Printemps (Springtime)

If you even the tiniest interest in Ukraine and world geopolitics, there is a talk I would urge you to watch, which I listened to Thursday night.  The talk was presented by Thomas Hanson, a retired career U.S. foreign service officer, and is 1 1/2 illuminating hours.  The YouTube link is here.  The organization sponsoring the program is one I’ve long been part of.  Your choice.  Carve out the time.  You won’t regret it.  You won’t regret it.  Redundancy intended.

I would personally much prefer to imagine a world without war, and a gentle Spring.  Unfortunately, we live within imperfection and this Springtime has to be a time to be in touch with very real  imperfection and tragedy.  Keep informed.


Sunday morning at 10:33 a.m. Spring arrives in my city.  We’re at about 45 degrees N latitude, which means that our counterpart in the Southern Hemisphere is entering the first day of Fall.

Across the sea, in Ukraine, the territory between Odessa and Kyvv is about the same latitude and geographic location as the area between my Twin Cities and Winnipeg.  Which is to say, if you live here, you could be living there, in terms of usual weather patterns.  The midwest and southern Manitoba and Saskatchewan was  a hospitable new home for tens of thousands of “Germans from Russia” who in the early 1900s found themselves no longer welcome in then-Russia.

Spring to me, this year, is the blackboard at the coffee shop, which I see most every day.

Caribou Coffee March 17 2022

Nothing fancy, for sure, but colorful and personal.  Like spring is.

Everyone glancing at this post will have their own definition of Spring.  For me, “Spring” began on February 1 – it always does.  I figure January is the most difficult month, and while there is winter weather still ahead, it won’t last as long, nor be as difficult.

March can be counted on for some difficult snowfalls; it is later in April, when Spring begins to take root, so to speak, and usually later in May before there is reasonable assurance of no killing frost.  Spring is a fixed date, not a fixed event!

It is all variable, of course, but spring is a time of rebirth, and being outside is desirable.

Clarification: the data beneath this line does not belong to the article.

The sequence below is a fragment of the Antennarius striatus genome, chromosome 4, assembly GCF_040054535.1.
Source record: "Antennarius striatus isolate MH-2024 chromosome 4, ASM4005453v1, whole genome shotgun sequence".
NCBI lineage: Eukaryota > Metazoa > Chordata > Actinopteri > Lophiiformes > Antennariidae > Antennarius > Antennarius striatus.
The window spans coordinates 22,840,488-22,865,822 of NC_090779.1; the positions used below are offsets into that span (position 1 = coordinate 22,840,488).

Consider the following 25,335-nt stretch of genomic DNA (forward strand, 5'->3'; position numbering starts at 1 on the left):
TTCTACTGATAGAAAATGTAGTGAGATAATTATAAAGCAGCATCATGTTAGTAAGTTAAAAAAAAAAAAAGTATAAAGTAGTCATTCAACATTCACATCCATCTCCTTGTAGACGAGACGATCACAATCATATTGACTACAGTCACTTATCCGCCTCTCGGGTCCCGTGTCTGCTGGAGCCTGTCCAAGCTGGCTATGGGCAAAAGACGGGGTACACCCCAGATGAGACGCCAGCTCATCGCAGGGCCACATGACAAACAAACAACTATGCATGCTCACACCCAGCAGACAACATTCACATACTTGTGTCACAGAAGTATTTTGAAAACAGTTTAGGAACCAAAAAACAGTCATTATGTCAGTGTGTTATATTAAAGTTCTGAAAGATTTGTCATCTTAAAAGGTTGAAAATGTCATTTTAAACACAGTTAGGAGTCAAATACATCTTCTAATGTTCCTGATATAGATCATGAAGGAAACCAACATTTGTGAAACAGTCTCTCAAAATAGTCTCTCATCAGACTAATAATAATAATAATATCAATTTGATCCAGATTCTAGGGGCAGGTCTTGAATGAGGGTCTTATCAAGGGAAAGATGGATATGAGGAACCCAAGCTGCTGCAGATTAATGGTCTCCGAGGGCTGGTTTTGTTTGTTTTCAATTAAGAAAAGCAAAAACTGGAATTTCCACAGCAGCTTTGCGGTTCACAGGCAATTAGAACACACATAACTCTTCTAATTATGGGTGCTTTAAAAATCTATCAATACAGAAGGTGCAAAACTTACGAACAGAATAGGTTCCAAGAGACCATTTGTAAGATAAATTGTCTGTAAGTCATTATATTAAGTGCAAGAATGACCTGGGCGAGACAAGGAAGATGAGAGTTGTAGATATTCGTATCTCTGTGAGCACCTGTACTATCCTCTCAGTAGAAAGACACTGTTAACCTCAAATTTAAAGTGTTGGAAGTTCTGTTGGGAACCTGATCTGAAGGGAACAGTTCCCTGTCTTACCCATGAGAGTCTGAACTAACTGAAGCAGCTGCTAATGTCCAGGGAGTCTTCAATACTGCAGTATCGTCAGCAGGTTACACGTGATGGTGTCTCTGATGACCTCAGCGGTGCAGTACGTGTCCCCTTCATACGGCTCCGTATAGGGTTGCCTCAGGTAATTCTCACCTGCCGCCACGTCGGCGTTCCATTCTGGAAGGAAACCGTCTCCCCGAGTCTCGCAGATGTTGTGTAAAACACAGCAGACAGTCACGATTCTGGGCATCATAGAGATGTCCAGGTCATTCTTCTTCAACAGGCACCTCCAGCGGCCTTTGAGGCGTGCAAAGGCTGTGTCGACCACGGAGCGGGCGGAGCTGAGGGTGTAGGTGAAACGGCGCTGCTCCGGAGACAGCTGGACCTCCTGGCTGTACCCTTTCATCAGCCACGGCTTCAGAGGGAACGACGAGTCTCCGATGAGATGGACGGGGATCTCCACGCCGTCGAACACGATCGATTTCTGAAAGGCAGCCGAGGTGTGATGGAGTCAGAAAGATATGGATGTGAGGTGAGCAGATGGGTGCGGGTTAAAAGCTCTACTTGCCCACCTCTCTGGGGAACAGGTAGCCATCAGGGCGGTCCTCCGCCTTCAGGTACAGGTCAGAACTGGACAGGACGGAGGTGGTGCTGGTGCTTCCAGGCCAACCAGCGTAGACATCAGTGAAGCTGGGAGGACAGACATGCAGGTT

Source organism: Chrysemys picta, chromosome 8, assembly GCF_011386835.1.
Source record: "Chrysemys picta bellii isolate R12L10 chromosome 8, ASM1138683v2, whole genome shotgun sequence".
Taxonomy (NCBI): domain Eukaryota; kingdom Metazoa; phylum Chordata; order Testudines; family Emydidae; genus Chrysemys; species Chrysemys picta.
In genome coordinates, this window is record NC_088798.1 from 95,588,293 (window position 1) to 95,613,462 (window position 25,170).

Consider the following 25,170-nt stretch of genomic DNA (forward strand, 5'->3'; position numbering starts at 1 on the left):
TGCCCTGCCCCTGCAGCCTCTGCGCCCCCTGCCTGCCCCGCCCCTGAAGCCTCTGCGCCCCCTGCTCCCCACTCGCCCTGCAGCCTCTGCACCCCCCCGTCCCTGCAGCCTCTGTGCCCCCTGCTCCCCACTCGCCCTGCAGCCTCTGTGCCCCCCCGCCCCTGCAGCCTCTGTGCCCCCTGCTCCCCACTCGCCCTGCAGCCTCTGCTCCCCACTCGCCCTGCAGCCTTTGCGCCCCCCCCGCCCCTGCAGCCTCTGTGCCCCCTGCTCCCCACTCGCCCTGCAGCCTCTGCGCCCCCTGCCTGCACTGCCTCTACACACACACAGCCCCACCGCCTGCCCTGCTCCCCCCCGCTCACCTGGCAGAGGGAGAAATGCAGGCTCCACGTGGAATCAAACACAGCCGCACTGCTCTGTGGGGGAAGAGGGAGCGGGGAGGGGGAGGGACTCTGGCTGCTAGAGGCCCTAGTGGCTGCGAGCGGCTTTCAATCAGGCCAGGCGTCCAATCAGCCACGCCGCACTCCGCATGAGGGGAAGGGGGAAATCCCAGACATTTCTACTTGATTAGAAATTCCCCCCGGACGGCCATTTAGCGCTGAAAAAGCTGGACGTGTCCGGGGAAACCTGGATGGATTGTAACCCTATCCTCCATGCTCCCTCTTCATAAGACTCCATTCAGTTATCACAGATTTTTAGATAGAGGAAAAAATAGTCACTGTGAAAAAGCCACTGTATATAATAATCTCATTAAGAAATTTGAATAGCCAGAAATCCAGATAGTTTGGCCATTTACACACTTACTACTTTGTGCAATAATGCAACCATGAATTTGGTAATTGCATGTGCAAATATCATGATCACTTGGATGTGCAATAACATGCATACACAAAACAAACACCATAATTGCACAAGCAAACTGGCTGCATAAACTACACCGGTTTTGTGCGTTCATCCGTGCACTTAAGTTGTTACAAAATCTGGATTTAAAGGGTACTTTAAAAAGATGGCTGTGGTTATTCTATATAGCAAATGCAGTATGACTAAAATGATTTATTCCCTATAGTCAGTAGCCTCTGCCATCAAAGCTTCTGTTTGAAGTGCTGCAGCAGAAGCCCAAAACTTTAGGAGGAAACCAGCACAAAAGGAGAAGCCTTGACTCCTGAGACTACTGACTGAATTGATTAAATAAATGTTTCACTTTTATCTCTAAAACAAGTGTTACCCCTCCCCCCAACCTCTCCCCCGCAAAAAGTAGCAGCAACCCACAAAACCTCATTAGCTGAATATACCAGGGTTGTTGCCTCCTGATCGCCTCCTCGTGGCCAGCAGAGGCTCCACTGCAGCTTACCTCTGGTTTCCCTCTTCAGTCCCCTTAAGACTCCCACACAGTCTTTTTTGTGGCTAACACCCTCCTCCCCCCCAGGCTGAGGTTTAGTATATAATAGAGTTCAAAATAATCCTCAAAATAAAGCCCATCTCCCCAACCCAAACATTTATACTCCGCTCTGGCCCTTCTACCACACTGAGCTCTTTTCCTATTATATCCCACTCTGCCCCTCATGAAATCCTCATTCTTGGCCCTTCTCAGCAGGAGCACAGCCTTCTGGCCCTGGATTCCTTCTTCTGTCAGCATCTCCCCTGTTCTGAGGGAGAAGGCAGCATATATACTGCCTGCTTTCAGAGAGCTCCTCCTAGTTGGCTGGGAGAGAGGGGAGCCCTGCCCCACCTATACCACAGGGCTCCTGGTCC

I expect some springtime poetry from Molly, as for other seasons.  She sent her own list the first offering a few days ago, which I offer below with thanks.

“Hi Friends,

This is a bit different from the usual bursts of poetry, as the offering includes just one poem,  just below my name.

I have always loved Aldo Leopold’s book A Sand County Almanac. In fact, in 1967, when I was at UW-Madison working on certification to be a biology teacher, I was lucky enough to be introduced to the book by a professor who had been a student of Leopold’s!

My favorite essay in the book is the one for this month, titled “March; the Geese Return.”  In fact, a few snow geese have been sighted here in MN, as have swans, eagles, various ducks, some sandhill cranes, and –today–a red-winged blackbird in the metro area. The 3rd week of March in MN is when the big flocks of geese usually start.

So, that essay is here: Leopold Geese Return . If you enjoy it, check out the book… Your library probably has it; the book will also probably include other Leopold essays, beyond those in the Almanac section, depending on the edition.

Blessings of the advancing season, & hugs, and keep your eyes and ears skyward…



To the Thawing Wind

Come with rain, O loud Southwester!
Bring the singer, bring the nester;
Give the buried flower a dream;
Make the settled snowbank steam;
Find the brown beneath the white;
But whate’er you do tonight,
Bathe my window, make it flow,
Melt it as the ice will go;
Melt the glass and leave the sticks
Like a hermit’s crucifix;
Burst into my narrow stall;